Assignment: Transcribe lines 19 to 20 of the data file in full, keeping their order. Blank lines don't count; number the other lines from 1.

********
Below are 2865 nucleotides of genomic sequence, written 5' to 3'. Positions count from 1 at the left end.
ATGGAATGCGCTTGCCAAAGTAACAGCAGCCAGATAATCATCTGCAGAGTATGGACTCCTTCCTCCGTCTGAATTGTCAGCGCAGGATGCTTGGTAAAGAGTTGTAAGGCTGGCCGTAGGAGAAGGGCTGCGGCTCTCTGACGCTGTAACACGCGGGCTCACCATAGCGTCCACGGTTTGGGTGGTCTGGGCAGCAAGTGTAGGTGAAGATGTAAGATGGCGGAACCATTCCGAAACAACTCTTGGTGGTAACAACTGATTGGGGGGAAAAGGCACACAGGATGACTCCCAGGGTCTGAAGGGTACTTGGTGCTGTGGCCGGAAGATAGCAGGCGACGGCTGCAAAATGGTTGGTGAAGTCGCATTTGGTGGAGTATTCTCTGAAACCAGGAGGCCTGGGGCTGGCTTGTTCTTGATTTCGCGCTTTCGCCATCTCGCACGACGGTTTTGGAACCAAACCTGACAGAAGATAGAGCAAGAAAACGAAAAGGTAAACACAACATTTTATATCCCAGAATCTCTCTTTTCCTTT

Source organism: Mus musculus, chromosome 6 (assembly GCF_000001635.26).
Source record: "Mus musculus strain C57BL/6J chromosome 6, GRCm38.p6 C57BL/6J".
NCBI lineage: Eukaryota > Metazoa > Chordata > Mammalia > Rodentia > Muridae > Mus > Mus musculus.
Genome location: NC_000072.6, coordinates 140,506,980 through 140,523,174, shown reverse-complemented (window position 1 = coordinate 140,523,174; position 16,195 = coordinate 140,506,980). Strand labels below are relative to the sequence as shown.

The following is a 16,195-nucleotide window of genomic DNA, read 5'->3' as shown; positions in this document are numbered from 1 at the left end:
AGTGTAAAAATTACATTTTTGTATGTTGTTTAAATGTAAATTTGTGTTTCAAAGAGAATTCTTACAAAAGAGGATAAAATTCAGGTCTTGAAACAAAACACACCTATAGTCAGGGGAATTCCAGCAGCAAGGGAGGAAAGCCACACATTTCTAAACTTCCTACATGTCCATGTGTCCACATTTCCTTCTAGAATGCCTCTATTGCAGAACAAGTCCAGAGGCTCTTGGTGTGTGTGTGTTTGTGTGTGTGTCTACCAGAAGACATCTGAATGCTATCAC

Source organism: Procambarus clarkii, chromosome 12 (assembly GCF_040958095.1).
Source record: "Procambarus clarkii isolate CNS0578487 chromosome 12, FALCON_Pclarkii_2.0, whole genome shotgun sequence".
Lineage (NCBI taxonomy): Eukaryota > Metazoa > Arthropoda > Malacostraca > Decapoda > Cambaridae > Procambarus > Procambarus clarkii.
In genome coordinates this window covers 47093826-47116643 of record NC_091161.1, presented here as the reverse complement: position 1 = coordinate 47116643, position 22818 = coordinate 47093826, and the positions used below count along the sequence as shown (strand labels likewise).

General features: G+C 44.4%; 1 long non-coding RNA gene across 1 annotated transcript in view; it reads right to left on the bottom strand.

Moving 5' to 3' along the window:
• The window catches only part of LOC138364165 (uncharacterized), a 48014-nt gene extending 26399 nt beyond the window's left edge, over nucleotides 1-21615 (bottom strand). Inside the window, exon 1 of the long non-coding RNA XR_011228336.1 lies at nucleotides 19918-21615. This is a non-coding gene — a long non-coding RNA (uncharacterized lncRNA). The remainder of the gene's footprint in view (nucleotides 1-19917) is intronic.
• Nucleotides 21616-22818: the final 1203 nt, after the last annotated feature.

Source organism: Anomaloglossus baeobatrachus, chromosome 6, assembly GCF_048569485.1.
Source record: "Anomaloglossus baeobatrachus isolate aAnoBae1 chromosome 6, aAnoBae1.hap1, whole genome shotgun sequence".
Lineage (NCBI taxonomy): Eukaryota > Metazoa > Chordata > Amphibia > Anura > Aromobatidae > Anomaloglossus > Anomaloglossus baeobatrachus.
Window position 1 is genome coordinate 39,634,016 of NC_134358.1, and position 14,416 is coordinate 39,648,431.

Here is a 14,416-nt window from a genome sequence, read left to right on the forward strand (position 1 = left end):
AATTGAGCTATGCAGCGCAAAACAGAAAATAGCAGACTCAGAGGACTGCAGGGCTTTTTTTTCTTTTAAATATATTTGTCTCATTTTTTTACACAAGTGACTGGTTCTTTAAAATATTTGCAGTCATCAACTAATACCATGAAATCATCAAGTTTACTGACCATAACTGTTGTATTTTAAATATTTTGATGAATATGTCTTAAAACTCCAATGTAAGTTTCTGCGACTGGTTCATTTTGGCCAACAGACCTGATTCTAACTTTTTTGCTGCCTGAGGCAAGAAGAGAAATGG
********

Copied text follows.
Lineage (NCBI taxonomy): Eukaryota > Metazoa > Chordata > Amphibia > Anura > Aromobatidae > Anomaloglossus > Anomaloglossus baeobatrachus.
Window position 1 is genome coordinate 39,634,016 of NC_134358.1, and position 14,416 is coordinate 39,648,431.